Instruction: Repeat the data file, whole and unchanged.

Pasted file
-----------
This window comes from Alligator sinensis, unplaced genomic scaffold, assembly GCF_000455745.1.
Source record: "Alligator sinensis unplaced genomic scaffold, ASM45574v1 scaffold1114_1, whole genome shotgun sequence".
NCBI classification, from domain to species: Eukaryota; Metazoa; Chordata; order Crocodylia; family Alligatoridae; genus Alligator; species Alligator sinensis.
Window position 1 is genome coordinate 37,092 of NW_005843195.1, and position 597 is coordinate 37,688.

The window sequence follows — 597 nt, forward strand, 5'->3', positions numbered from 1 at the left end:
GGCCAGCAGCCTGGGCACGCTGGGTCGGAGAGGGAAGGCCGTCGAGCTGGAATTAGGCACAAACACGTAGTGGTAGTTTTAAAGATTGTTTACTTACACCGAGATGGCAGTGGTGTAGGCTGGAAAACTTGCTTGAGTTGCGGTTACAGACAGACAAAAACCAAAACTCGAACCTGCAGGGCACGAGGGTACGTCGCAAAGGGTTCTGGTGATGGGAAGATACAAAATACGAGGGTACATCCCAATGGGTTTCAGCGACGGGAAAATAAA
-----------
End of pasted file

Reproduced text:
This window comes from Alligator sinensis, unplaced genomic scaffold, assembly GCF_000455745.1.
Source record: "Alligator sinensis unplaced genomic scaffold, ASM45574v1 scaffold1114_1, whole genome shotgun sequence".
NCBI classification, from domain to species: Eukaryota; Metazoa; Chordata; order Crocodylia; family Alligatoridae; genus Alligator; species Alligator sinensis.
Window position 1 is genome coordinate 37,092 of NW_005843195.1, and position 597 is coordinate 37,688.

The window sequence follows — 597 nt, forward strand, 5'->3', positions numbered from 1 at the left end:
GGCCAGCAGCCTGGGCACGCTGGGTCGGAGAGGGAAGGCCGTCGAGCTGGAATTAGGCACAAACACGTAGTGGTAGTTTTAAAGATTGTTTACTTACACCGAGATGGCAGTGGTGTAGGCTGGAAAACTTGCTTGAGTTGCGGTTACAGACAGACAAAAACCAAAACTCGAACCTGCAGGGCACGAGGGTACGTCGCAAAGGGTTCTGGTGATGGGAAGATACAAAATACGAGGGTACATCCCAATGGGTTTCAGCGACGGGAAAATAAA